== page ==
Sunday, July 24, 2011

View from the Docks

Kathy Geoghegan-Barek


  1. To sharpen observation skills
  2. Recognize different habitats (inter-tidal and sub-tidal zones, salt water, fresh water and brackish water)
  3. Attempt to identify the life forms observed with the use of a field guide

Specimen Collection

Date = 7/23/11, Time = approximately 10:00 am – 11:00am

Tide = Going out, Low tide due at approximately 11:30 am, therefore close to low tide

Weather = Warm, had a brief thunderstorm earlier that morning. Prior to that weather had been hot and dry for several days.

Water clarity = 7 on a scale of 1 to 10 where 1 is clear and 10 is turbid

Collection Location = Mouth of the Fort Point Channel, river water meets seawater here. Samples taken from the side of the float.

Habitat = brackish water, sub-tidal.

Observations and Specimen Description

One observation I made occurred by the courthouse. As I walked down the ramp I could see on the wooden post under the dock 3 specimens. Each of the 3 specimens occupied a distinct area of the post and presumably this means 3 different habitats. On the bottom, submerged in the water and floating was long strands of a brown seaweed-like plant. Above that, on an area of the post that was wet but currently not in the water (the inter-tidal zone) were white specks, which I suspect may have been barnacles but the post was at a distance so I wasn’t able to get a good look. The top of the post has a green fuzzy substance that I believe was algae. When I looked at the Seaside Educators Guide posted on blackboard I saw a drawing of a post that looked like mine. They called the top area of the pole the spray or black zone.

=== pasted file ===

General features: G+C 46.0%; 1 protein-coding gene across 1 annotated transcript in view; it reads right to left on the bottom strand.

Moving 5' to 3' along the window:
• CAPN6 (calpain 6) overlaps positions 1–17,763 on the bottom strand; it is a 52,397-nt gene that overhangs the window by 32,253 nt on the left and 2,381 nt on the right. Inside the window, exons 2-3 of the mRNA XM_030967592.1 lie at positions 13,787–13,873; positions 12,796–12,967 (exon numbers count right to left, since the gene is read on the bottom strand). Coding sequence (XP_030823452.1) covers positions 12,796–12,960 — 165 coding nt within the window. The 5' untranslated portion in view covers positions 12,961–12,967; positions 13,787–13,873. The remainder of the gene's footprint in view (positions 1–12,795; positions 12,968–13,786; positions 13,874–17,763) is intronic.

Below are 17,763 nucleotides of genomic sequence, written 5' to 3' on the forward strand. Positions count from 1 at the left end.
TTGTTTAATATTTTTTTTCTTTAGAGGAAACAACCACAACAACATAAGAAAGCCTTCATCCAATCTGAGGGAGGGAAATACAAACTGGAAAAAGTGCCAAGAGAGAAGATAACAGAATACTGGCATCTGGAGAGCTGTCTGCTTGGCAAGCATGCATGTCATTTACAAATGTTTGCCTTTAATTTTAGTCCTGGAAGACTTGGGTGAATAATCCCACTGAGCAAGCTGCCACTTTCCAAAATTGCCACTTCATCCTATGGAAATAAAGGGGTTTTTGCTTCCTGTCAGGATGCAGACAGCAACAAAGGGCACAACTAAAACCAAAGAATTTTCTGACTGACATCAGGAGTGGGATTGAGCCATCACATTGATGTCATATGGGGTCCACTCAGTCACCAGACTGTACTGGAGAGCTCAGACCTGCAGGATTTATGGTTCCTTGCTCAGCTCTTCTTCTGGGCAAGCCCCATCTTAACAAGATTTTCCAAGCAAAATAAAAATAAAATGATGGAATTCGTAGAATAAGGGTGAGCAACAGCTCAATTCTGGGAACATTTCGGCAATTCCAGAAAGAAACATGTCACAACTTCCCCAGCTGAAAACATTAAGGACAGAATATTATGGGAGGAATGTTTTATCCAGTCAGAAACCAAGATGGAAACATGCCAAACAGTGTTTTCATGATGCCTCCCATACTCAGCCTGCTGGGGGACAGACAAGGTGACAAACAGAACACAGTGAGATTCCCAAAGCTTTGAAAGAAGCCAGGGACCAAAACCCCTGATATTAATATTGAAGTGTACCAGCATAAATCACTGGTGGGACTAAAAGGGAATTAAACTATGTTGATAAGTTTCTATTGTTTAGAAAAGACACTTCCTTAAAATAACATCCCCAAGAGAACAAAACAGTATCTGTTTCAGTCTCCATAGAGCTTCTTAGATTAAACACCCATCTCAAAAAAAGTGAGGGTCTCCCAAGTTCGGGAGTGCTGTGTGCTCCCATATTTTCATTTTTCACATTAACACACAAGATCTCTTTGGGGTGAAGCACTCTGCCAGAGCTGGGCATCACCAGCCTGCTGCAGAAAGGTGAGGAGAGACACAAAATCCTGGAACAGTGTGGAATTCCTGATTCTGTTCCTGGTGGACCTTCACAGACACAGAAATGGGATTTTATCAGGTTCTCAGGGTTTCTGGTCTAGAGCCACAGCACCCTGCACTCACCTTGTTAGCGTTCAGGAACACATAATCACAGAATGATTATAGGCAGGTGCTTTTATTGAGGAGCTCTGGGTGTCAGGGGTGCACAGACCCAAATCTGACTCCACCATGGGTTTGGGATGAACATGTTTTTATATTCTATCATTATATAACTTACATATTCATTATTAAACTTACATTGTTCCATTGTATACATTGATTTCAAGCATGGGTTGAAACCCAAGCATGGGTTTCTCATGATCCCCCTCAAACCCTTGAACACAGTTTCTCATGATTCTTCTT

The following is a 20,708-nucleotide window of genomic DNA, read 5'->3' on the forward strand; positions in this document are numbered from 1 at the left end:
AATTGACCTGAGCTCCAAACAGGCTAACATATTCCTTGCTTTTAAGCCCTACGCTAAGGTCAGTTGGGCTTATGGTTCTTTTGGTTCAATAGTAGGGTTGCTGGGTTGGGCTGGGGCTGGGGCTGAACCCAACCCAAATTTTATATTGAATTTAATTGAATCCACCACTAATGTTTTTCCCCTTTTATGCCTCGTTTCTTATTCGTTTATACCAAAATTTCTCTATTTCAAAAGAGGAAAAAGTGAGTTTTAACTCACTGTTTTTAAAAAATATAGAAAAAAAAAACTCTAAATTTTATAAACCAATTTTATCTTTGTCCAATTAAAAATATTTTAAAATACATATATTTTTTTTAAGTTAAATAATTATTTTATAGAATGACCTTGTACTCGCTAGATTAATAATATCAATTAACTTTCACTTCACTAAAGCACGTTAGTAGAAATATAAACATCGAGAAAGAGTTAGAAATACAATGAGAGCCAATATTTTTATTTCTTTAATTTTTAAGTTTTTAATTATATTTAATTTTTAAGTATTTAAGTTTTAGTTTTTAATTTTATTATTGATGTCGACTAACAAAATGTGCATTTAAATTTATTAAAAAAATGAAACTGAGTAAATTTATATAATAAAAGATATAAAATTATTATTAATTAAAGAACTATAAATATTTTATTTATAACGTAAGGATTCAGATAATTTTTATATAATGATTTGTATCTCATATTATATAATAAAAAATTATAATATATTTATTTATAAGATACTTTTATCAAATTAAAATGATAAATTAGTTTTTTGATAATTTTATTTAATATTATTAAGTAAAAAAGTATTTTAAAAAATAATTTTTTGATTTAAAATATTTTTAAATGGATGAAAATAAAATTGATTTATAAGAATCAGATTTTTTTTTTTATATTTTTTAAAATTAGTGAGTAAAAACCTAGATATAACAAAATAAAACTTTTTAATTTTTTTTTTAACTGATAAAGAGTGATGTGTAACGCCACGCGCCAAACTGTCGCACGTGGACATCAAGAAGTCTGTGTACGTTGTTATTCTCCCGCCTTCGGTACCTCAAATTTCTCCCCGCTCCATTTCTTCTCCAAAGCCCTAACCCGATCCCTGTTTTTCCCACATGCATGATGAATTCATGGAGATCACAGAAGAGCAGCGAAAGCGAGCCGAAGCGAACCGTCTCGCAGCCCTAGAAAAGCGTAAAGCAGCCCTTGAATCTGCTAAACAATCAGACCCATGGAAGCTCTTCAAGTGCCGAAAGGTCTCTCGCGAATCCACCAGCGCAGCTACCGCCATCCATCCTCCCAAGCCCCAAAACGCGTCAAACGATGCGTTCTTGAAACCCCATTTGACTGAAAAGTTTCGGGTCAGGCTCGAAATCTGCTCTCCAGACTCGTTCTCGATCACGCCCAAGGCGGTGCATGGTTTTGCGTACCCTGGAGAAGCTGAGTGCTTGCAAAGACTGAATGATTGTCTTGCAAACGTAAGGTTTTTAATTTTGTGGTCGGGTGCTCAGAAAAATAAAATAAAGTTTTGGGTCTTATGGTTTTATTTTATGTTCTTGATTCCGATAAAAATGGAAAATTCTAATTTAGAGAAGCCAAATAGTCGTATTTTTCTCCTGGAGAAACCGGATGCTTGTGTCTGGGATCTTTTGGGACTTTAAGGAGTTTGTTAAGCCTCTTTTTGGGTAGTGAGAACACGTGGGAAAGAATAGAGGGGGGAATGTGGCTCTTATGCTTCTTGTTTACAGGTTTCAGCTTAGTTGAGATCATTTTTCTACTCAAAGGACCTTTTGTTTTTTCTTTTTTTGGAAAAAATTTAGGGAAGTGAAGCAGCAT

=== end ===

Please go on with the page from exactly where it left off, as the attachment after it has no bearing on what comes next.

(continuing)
Then my team, The Mighty Star Fish, began collecting samples from the docks at the Barking Crab. We collect 3 plant samples and numerous animal samples and 1 sample of “orange stuff” that was on the shell of a Blue Mussel.

I also identified Frilled Anemones on the side of the float, but every time I tried to pull it up I got something else instead.

I personally only looked at 2 of the plant samples. A green one which we identified as Sea Lettuce and a brown one which I think is brown kelp.

One thing that really impressed me was that each time we tried to pull up a sample, we got multiple samples. There seems to be some sort of inter-dependence on the various life forms we examined We pulled up several Blue Mussels that had living things on them. One of the things on the mussels we identified as being a skeleton shrimp. We had also pulled up an open empty mussel shell which had 6 dark round things with orange strips going through them 2 of them appeared to have white centers. I wasn’t able to identify these but we considered the possibility that these could be anemones that had closed up.

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